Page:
I had a strong willed child 20 years ago and things haven't changed much. He was born to test boundries... if only I had known then, what I know now... would he have turned out different? I believe so. Many parents complain of power struggles, but what parent really wants a child who is 'weak-willed?' Hopefully no one would choose this. But when I power struggled with my eldest son, I really just wanted him to listen and do what I ask. I didn't think about how this may affect him in the future, causing low self esteem and the inability to have confidence in his decision making. Now I hear myself complaining that he has a difficult time trying things on his own and relying too much on me. The power struggles I was having took away the power from my son instead I could of guided him to use his power in useful ways.
Looking at my 2 year old, I need to make sure I am changing the way I use to do things. I need to empower my children, teach them to use their skills and have confidence in who they are and what their abilities are. At 2 years old toddlers usually want to 'show off' or impress their adults. They want to do the same things their parents are doing and make the same decisions we are making. By allowing them to be messy and try cooking, vacuuming, folding laundry, sanding, painting etc... we teach them to be competent, capable people.
It's funny because even though my 2 year old is talking and rarely signing, he still uses his sign in stressful or frustrating situations. This past 3 days of two sick babies has shown me patience beyond means. My 2 year old has tried power struggling, tantrums, throwing things, crying... you name it, he tried it. I had to stay strong. At one point he was litterallly walking around the living room pulling books off shelves, tossing puzzles and climbing on furniture. I asked him if he wanted to play with the puzzle and he just signed ALL DONE and kept walking around. Another time he was crying and crying for 'what appeared to be no reason' and I asked what he wanted and he began signing MORE MORE... When I asked what, he signed MORE MLK. So funny.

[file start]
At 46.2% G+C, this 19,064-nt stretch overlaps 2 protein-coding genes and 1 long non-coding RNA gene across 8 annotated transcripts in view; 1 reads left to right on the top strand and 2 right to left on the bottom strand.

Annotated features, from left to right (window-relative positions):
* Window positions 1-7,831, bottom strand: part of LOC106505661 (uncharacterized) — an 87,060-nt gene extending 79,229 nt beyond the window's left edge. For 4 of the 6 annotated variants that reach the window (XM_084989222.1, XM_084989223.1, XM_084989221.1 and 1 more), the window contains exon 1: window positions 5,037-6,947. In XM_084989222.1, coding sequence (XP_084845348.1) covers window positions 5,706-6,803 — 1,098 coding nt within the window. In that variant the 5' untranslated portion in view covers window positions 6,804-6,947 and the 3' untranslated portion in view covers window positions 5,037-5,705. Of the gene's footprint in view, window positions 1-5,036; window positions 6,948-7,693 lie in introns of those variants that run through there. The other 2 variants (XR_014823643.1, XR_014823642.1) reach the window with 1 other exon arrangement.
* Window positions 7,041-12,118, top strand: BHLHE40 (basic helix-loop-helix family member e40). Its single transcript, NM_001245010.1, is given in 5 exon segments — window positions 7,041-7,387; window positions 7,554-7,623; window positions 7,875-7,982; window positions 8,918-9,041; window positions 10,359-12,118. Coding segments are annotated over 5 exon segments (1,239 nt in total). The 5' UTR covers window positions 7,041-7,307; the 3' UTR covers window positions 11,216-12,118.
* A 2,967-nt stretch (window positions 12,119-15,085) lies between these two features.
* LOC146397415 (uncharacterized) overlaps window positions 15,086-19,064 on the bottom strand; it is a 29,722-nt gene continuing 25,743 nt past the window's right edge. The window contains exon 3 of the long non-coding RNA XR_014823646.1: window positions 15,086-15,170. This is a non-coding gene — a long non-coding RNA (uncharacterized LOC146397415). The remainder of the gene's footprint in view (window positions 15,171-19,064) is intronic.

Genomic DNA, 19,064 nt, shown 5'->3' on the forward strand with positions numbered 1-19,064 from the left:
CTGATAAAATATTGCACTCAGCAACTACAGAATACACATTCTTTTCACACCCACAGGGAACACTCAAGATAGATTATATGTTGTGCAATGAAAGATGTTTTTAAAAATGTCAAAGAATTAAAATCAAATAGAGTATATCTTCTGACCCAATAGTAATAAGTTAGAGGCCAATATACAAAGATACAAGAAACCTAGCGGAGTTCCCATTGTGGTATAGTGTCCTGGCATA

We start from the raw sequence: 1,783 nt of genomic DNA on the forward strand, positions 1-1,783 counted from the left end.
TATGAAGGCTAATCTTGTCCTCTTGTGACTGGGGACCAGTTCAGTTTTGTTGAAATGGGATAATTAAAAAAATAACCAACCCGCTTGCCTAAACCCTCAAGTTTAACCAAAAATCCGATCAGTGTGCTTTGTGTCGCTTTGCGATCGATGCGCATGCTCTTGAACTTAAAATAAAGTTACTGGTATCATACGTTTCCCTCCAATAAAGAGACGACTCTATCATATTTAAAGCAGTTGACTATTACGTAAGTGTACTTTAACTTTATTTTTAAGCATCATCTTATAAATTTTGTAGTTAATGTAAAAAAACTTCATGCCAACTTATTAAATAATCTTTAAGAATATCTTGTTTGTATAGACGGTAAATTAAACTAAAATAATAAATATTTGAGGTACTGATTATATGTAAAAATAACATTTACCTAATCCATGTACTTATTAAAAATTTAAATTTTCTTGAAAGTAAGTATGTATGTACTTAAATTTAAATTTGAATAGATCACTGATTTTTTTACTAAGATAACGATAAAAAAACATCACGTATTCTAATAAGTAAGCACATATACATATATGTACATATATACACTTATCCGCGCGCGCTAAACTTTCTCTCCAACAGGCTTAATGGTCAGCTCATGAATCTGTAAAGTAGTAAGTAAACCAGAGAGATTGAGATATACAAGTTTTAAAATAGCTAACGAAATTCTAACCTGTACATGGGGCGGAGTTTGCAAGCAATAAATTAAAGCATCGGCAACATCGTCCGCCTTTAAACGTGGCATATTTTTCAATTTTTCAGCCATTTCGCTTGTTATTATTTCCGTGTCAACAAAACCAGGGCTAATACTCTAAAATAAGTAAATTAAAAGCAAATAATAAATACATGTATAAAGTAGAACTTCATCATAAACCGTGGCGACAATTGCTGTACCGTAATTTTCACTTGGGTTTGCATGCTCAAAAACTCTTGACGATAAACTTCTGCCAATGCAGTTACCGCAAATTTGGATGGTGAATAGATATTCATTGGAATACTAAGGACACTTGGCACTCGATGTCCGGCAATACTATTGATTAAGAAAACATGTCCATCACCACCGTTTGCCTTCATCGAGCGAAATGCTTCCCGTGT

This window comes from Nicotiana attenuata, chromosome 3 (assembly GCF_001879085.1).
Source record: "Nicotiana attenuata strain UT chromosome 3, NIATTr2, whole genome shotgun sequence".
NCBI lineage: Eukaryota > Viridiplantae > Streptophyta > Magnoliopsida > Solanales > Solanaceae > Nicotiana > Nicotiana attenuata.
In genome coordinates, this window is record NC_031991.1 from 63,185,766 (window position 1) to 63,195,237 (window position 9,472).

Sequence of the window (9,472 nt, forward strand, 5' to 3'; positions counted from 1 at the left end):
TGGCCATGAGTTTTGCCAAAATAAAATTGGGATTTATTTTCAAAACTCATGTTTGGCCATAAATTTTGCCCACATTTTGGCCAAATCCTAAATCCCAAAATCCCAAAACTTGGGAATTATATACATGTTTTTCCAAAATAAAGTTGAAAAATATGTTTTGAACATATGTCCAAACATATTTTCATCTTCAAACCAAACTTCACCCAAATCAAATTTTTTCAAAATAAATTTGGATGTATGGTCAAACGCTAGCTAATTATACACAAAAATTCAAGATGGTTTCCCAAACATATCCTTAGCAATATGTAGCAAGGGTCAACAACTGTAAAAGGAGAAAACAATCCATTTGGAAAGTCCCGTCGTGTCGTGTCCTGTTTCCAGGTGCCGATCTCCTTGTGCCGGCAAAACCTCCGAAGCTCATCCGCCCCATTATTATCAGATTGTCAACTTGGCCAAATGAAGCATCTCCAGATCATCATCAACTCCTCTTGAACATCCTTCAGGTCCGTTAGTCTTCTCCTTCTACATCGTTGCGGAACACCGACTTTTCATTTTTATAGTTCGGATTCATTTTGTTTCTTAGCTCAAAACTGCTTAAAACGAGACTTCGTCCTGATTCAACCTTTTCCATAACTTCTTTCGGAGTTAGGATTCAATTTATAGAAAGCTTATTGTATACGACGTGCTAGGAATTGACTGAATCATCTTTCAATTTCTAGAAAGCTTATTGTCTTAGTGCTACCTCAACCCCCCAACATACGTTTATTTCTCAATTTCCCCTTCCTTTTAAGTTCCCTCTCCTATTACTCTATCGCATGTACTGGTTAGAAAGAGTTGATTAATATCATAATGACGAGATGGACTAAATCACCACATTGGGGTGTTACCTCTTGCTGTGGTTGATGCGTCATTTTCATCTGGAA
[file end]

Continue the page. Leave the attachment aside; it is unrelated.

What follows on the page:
He was so distraught and out of sorts from being sick, but his signing was helping him cope and communicate. How wonderful that he has such a great tool to fall back on.
Anyhow, I'm getting off topic. What I wanted to give you today was a way to stop power struggles... the first lesson is to stop power struggling with them.
Use redirection, distractions and teach with kindness and firmness. You can use choices, routines, opportunities to help and hey, try using your self of humour. Many children may not want to clean up their toys... but when you make it a funny game, they are more likely to oblige... for instance..
Use a robot voice and say, "Robot is packing all your toys... must place them in this box." walk around like a robot and say to your two year old, follow me!
Make a race to put toys away the fastest.
Sing songs... like a clean up song.
Sort colours, shapes, animals... make it fun.
Note on tantrums...
If a child is having a tantrum, pick them up and gently and firmly remove them from the situation, validate their feelings and move to another location, distract them with something else once they calm down. The best thing to do with a child under 3 is suggest a few choices. Such as:
"Would you like to curl up in your special corner with your stuffie or book?" ( a positive time out )
"Well, how about playing with your dollhouse?"
"Do you want to play puzzles or play flashlights in the living room?"
All of these are meant to be distractions, but like me, sometimes they are not ready to respond to any suggestions, that is when you can respond by saying something like, "I need to make dinner and I could really use your help...you are welcome to stay here and rest (code for continue your tantrum) or can come and help me wash the vegetables." Most children will want to be with you and join in on water play in the sink.
Obviously, everyone has a different situation and different child. Feel free to share your great distraction or redirection ideas for others to read.
Try asking questions??
Power struggles are usually a will of do this and do that telling responses from parents and the children saying, NO. The way we approach children can diffuse a power struggle quickly.
Say thing like, "Do you want to bring your dolly or your blankie." If they want something else, say simple, that wasn't a choice. You decide. Saying you decide puts the power in their hands and allows them to process and make decisions.
Say things like, "What do we need to do before bed?" or "What do we need to put on when we go outside." Give them the opportunity to make problem solving decisions. Also, validating feelings will soon dissolve anger and power struggling. "I can see you are angry that we have to leave, we will be back to play another day."
Can you give examples of power struggles you were able to diffuse?
Think on these things.